What is art? - by Leo Tolstoy - PDF ebook

What is art?

What is art? - by Leo Tolstoy

Translation and introduction by Aylmer Maude.

From the introduction:

What thoughtful man has not been perplexed by problems relating to art? 
An estimable and charming Russian lady I knew, felt the charm of the music and ritual of the services of the Russo-Greek Church so strongly that she wished the peasants, in whom she was interested, to retain their blind faith, though she herself disbelieved the church doctrines. " Their lives are so poor and bare they have so little art, so little poetry and colour in their lives let them at least enjoy what they have; it would be cruel to undeceive them," said she. 

A false and antiquated view of life is supported by means of art and is inseparably linked to some manifestations of art which we enjoy and prize. If the false view of life be destroyed this art will cease to appear valuable. Is it best to screen the error for the sake of preserving the art? Or should the art be sacrificed for the sake of truthfulness? 

Again and again, in history, a dominant church has utilised art to maintain its sway over men. Reformers (early Christians, Mohammedans, Puritans, and others) have perceived that art bound people to the old faith, and they were angry with art. 

They diligently chipped the noses from statues and images and were wroth with ceremonies, decorations, stained-glass windows, and processions. They were even ready to banish art altogether, for, besides the. superstitions it upheld, they saw that it depraved and per verted men by dramas, drinking-songs, novels, pictures, and dances, of a kind that awakened man s lower nature. Yet art always reasserted her sway, and today we are told by many that art has nothing to do with morality that "art should be followed for art s sake." I went one day, with a lady artist, to the Bodkin Art Gallery in Moscow. In one of the rooms, on a table, lay a book of coloured pictures, issued in Paris and supplied, I believe, to private subscribers only.

 The pictures were admirably executed but represented scenes in the private cabinets of a restaurant. Sexual indulgence was the chief subject of each picture. Women extravagantly dressed and partly undressed, women exposing their legs and breasts to men in evening dress; men and women taking liberties with each other, or dancing the " can-can," etc., etc. 

My companion the artist, a maiden lady of irreproachable conduct and reputation, began deliberately to look at these pictures. I could not let my attention dwell on them without ill effects. Such things had a certain attraction for me and tended to make me restless and nervous.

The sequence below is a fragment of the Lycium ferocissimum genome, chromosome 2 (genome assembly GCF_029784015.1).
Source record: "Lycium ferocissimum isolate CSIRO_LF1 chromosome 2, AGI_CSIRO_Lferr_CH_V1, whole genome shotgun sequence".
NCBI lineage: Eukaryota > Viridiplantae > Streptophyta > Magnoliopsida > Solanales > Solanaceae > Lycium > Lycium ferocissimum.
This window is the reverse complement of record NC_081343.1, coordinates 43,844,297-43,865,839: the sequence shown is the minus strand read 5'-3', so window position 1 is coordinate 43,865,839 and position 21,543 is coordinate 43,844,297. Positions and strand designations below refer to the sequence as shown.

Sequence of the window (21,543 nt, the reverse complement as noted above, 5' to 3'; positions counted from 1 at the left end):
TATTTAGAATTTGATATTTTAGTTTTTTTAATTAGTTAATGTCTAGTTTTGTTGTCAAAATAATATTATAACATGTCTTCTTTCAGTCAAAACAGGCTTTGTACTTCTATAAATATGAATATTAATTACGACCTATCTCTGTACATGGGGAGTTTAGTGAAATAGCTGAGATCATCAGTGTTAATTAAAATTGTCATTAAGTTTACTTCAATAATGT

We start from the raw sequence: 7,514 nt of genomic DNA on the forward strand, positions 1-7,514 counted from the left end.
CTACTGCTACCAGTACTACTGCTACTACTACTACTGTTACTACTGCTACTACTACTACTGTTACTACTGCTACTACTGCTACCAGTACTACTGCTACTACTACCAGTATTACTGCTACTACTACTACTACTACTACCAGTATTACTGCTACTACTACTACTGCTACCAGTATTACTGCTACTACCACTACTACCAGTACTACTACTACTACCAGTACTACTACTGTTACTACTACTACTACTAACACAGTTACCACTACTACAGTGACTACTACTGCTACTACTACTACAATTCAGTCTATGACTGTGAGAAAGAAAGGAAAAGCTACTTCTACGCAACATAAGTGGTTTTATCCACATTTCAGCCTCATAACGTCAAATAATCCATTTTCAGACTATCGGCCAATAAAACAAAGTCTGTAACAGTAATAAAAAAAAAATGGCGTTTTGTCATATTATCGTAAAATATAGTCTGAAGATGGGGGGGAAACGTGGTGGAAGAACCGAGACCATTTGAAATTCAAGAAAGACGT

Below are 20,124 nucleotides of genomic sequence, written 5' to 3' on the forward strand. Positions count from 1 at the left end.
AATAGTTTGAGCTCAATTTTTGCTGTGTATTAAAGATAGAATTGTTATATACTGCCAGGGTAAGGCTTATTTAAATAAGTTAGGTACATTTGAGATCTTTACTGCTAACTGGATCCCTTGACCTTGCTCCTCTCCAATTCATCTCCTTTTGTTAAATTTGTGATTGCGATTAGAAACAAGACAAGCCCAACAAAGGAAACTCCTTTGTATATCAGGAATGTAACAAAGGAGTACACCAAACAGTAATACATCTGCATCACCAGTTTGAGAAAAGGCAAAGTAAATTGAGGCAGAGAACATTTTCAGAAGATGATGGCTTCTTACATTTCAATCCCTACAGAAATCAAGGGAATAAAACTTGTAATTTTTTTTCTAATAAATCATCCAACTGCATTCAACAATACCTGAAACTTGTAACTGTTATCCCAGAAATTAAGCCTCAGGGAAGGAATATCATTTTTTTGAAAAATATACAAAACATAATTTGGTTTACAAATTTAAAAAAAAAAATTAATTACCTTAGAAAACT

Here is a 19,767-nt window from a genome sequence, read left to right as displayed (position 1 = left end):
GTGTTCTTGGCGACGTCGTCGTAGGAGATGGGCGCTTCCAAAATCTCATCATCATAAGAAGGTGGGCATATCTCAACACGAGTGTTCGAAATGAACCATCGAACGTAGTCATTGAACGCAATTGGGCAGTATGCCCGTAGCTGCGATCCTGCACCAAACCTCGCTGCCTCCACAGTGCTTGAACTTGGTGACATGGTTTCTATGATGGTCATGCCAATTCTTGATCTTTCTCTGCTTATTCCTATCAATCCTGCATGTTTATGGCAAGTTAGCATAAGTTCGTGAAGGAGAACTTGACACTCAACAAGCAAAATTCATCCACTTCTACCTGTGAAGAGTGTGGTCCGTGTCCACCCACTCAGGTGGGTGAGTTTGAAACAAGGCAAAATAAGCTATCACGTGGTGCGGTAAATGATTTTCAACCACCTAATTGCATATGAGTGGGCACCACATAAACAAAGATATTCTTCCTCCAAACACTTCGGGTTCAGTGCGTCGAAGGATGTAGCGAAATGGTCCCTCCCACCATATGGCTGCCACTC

I ventured to suggest that the subject matter of the pictures was objectionable. But my companion (who prided herself on being an artist) remarked with conscious superiority, that from an artist s point of view the subject was of no con sequence. 

The pictures being very well executed were artistic, and therefore worthy of attention and study. Morality had nothing to do with art. Here again is a problem. One remembers Plato s advice not to let our thoughts run upon women, for if we do we shall think clearly about nothing else, and one knows that to neglect this advice is to lose tranquillity of mind; but then one does not wish to be considered narrow, ascetic, or inartistic, nor to lose artistic pleasures which those around us esteem so highly. 

Again, the newspapers last year printed proposals to construct a Wagner Opera House, to cost if I recollect rightly,; 100,000 about as much as a hundred labourers may earn by fifteen or twenty years hard work. The writers thought it would be a good thing if such an Opera House were erected and endowed. But I had a talk lately with a man who, till his health failed him, had worked as a builder in London. He told me that when he was younger he had been very fond of theatre-going, but, later, when he thought things over and considered that in almost every number of his weekly paper he read of cases of people whose death was hastened by lack of good food, he felt it was not right that so much labour should be spent on theatres. In reply to this view, it is urged that food for the mind is as important as food for the body. 

The labouring classes work to produce food and necessaries for themselves and for the cultured, while some of the cultured classes produce plays and operas. It is a division of labour. But this again invites the rejoinder that, sure enough, the labourers produce food for themselves and also food that the cultured class accept and consume, but that the artists seem too often to produce their spiritual food for the cultured only at any rate that a singularly small share seems to reach the country labourers who work to supply the bodily food! 

Even were the "division of labour" shown to be a fair one, the " division of products " seems remarkably one-sided. Once again: how is it that often when a new work is produced, neither the critics, the artists, the publishers, nor the public, seem to know whether it is valuable or worth less? Some of the most famous books in English literature could hardly find a publisher, or were savagely derided by leading critics; while other works once acclaimed as masterpieces are now laughed at or utterly forgotten.

 A play that nobody now reads was once passed off as a newly-discovered masterpiece of Shakespeare and was produced at a leading London theatre. Are the critics playing blind-man s buff? Are they relying on each other? Is each following his own whim and fancy? Or do they possess a criterion which they never reveal to those outside the profession ?

the book details :
  • Author: Leo Tolstoy
  • Publication date: 1903
  • Company: New York: Funk & Wagnalls

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